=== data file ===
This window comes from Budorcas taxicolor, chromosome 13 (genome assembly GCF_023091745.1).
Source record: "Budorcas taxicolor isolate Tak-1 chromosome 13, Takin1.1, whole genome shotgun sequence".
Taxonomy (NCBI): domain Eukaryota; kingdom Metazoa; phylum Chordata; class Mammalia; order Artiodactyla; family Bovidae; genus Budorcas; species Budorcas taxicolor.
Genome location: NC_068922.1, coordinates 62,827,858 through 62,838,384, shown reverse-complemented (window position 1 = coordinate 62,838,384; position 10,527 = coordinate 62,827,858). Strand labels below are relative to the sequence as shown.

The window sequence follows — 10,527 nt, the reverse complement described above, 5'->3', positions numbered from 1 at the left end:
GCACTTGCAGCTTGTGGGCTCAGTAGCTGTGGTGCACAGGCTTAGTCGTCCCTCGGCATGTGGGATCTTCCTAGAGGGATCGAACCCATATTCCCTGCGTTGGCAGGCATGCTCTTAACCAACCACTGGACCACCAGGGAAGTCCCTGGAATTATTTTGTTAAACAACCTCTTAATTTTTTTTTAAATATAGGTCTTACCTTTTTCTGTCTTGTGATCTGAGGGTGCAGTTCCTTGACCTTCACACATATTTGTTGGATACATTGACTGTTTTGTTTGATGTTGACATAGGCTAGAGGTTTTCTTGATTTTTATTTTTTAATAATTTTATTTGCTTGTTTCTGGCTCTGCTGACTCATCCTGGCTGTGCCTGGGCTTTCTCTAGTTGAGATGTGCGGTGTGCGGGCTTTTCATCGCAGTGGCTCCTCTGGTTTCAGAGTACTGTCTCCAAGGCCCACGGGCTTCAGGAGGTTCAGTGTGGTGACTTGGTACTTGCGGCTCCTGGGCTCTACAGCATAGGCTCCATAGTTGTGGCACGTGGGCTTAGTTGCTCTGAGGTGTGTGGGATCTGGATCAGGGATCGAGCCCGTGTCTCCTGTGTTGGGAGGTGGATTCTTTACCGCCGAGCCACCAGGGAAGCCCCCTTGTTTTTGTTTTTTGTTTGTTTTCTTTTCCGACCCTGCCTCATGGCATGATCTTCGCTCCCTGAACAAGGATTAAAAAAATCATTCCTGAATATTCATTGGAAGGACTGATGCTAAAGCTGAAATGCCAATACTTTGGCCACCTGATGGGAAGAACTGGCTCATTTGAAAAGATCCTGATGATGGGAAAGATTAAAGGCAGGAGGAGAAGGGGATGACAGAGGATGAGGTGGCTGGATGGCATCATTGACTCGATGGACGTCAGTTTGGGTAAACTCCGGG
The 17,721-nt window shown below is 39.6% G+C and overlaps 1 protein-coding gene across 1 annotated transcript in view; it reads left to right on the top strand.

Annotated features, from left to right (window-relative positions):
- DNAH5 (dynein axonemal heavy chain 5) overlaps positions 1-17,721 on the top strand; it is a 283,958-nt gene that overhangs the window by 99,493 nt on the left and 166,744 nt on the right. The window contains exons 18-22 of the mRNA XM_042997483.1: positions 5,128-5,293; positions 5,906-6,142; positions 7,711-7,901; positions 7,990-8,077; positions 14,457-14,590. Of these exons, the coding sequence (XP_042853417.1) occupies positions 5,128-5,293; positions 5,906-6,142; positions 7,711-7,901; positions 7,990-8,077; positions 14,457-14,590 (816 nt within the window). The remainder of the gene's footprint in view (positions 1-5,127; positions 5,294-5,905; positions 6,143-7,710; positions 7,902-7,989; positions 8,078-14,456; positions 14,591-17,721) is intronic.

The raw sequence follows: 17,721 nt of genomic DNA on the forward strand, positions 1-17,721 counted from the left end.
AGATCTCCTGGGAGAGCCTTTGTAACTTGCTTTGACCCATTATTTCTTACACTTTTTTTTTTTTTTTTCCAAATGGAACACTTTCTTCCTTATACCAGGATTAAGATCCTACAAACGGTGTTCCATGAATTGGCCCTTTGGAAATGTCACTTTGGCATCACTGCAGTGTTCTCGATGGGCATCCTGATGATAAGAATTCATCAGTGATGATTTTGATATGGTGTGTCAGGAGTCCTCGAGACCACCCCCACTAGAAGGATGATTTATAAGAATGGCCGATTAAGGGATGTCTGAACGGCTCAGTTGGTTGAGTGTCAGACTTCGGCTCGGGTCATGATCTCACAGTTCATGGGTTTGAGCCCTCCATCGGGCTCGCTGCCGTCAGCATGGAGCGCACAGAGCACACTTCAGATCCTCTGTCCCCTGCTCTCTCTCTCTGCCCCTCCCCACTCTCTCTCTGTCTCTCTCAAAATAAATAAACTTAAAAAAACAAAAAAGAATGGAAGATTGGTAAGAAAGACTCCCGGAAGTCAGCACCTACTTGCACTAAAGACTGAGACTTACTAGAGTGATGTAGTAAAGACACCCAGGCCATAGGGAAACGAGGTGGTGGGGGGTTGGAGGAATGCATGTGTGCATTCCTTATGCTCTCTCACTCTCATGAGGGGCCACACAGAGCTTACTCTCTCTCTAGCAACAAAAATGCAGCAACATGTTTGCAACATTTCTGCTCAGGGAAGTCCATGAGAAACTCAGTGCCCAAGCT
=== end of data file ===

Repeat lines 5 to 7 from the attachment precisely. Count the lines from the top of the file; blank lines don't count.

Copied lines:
The window sequence follows — 10,527 nt, the reverse complement described above, 5'->3', positions numbered from 1 at the left end:
GCACTTGCAGCTTGTGGGCTCAGTAGCTGTGGTGCACAGGCTTAGTCGTCCCTCGGCATGTGGGATCTTCCTAGAGGGATCGAACCCATATTCCCTGCGTTGGCAGGCATGCTCTTAACCAACCACTGGACCACCAGGGAAGTCCCTGGAATTATTTTGTTAAACAACCTCTTAATTTTTTTTTAAATATAGGTCTTACCTTTTTCTGTCTTGTGATCTGAGGGTGCAGTTCCTTGACCTTCACACATATTTGTTGGATACATTGACTGTTTTGTTTGATGTTGACATAGGCTAGAGGTTTTCTTGATTTTTATTTTTTAATAATTTTATTTGCTTGTTTCTGGCTCTGCTGACTCATCCTGGCTGTGCCTGGGCTTTCTCTAGTTGAGATGTGCGGTGTGCGGGCTTTTCATCGCAGTGGCTCCTCTGGTTTCAGAGTACTGTCTCCAAGGCCCACGGGCTTCAGGAGGTTCAGTGTGGTGACTTGGTACTTGCGGCTCCTGGGCTCTACAGCATAGGCTCCATAGTTGTGGCACGTGGGCTTAGTTGCTCTGAGGTGTGTGGGATCTGGATCAGGGATCGAGCCCGTGTCTCCTGTGTTGGGAGGTGGATTCTTTACCGCCGAGCCACCAGGGAAGCCCCCTTGTTTTTGTTTTTTGTTTGTTTTCTTTTCCGACCCTGCCTCATGGCATGATCTTCGCTCCCTGAACAAGGATTAAAAAAATCATTCCTGAATATTCATTGGAAGGACTGATGCTAAAGCTGAAATGCCAATACTTTGGCCACCTGATGGGAAGAACTGGCTCATTTGAAAAGATCCTGATGATGGGAAAGATTAAAGGCAGGAGGAGAAGGGGATGACAGAGGATGAGGTGGCTGGATGGCATCATTGACTCGATGGACGTCAGTTTGGGTAAACTCCGGG
The 17,721-nt window shown below is 39.6% G+C and overlaps 1 protein-coding gene across 1 annotated transcript in view; it reads left to right on the top strand.